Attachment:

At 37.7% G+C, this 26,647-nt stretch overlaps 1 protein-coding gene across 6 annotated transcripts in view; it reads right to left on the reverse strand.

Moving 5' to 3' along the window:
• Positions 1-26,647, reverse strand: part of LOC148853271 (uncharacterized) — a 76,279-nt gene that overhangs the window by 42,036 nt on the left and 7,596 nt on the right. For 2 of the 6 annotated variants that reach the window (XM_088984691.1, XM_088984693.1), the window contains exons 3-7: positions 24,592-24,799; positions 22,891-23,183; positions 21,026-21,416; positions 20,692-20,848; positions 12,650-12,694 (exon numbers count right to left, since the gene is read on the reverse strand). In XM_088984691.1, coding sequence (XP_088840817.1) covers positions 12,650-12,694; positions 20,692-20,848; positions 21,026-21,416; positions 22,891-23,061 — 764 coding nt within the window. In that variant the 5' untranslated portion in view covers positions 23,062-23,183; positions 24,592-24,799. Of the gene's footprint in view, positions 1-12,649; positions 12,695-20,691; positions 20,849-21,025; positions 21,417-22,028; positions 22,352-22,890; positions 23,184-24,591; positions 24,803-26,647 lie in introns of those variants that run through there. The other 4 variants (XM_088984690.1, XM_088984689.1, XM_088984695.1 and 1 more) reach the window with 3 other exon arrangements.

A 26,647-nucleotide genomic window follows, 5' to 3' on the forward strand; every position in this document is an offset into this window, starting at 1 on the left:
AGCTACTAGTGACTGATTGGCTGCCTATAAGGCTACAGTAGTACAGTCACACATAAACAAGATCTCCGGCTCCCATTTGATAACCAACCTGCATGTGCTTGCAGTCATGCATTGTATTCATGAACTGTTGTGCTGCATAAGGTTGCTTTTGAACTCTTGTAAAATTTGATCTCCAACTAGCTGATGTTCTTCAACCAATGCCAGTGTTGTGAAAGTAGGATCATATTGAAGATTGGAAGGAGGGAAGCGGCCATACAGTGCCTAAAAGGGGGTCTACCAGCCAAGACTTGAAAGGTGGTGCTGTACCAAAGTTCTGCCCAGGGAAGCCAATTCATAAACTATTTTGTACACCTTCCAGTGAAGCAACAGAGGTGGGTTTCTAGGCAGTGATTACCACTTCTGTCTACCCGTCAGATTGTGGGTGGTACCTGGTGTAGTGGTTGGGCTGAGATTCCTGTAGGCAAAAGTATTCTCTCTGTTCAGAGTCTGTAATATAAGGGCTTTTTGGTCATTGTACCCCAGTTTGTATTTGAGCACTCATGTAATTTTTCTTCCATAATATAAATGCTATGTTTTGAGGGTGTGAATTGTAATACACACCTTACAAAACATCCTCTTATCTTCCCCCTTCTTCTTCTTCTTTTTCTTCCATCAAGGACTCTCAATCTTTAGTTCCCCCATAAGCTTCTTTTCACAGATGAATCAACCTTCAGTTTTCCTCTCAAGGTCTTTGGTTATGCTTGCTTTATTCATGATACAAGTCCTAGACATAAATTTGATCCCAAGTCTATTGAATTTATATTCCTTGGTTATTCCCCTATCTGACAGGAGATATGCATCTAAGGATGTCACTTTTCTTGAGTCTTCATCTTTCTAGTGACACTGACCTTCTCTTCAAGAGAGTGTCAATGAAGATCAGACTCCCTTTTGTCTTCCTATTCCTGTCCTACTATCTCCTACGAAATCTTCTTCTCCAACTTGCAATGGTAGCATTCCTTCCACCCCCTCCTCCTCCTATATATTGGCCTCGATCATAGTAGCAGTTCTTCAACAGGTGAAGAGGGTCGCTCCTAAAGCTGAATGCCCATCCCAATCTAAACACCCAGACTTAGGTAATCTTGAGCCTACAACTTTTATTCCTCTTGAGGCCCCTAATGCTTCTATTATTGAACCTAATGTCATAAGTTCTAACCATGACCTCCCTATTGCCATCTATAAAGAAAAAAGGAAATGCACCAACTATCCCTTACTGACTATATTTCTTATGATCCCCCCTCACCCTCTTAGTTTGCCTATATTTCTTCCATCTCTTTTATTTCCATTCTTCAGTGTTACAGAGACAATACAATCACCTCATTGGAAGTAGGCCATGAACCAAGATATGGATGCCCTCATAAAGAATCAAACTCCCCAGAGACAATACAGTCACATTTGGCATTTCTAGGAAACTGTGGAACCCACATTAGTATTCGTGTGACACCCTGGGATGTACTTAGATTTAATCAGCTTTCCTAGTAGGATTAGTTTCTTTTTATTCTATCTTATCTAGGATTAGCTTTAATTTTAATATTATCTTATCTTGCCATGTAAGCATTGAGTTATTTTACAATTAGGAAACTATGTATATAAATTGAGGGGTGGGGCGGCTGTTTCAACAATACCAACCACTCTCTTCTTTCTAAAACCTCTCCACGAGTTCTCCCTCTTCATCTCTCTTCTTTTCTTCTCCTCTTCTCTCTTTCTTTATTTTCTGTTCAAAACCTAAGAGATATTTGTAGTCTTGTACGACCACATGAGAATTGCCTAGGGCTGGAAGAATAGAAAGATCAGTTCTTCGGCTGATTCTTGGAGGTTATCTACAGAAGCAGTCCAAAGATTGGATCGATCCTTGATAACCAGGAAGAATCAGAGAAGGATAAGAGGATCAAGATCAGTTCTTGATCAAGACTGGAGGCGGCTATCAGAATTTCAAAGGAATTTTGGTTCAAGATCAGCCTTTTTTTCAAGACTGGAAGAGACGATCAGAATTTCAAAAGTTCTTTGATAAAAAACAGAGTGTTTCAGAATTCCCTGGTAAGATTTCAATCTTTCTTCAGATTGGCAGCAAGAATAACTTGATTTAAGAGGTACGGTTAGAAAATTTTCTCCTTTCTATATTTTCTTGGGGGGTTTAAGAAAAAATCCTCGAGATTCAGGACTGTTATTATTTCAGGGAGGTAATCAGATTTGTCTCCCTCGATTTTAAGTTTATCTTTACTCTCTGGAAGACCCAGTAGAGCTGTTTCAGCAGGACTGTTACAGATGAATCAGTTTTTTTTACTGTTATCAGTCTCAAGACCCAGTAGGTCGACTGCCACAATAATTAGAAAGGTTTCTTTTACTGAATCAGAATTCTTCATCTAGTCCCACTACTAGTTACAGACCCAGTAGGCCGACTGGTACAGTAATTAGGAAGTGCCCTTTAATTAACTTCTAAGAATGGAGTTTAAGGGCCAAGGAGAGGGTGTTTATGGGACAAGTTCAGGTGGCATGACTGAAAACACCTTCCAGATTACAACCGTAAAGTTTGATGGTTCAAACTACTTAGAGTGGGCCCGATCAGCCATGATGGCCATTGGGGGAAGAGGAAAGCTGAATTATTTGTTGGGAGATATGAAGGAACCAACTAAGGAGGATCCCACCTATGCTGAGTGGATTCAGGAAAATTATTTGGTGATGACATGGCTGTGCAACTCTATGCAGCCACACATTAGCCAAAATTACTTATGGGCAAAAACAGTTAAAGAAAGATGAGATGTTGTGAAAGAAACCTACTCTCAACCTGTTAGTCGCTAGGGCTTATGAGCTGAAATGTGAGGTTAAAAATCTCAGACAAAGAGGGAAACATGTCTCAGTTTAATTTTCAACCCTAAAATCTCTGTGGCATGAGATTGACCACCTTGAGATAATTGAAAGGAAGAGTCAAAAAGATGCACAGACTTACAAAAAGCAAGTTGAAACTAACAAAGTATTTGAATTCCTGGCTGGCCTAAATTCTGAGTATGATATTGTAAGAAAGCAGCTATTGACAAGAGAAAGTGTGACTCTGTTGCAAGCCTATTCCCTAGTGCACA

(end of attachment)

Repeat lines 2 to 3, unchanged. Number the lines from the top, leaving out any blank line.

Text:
Moving 5' to 3' along the window:
• Positions 1-26,647, reverse strand: part of LOC148853271 (uncharacterized) — a 76,279-nt gene that overhangs the window by 42,036 nt on the left and 7,596 nt on the right. For 2 of the 6 annotated variants that reach the window (XM_088984691.1, XM_088984693.1), the window contains exons 3-7: positions 24,592-24,799; positions 22,891-23,183; positions 21,026-21,416; positions 20,692-20,848; positions 12,650-12,694 (exon numbers count right to left, since the gene is read on the reverse strand). In XM_088984691.1, coding sequence (XP_088840817.1) covers positions 12,650-12,694; positions 20,692-20,848; positions 21,026-21,416; positions 22,891-23,061 — 764 coding nt within the window. In that variant the 5' untranslated portion in view covers positions 23,062-23,183; positions 24,592-24,799. Of the gene's footprint in view, positions 1-12,649; positions 12,695-20,691; positions 20,849-21,025; positions 21,417-22,028; positions 22,352-22,890; positions 23,184-24,591; positions 24,803-26,647 lie in introns of those variants that run through there. The other 4 variants (XM_088984690.1, XM_088984689.1, XM_088984695.1 and 1 more) reach the window with 3 other exon arrangements.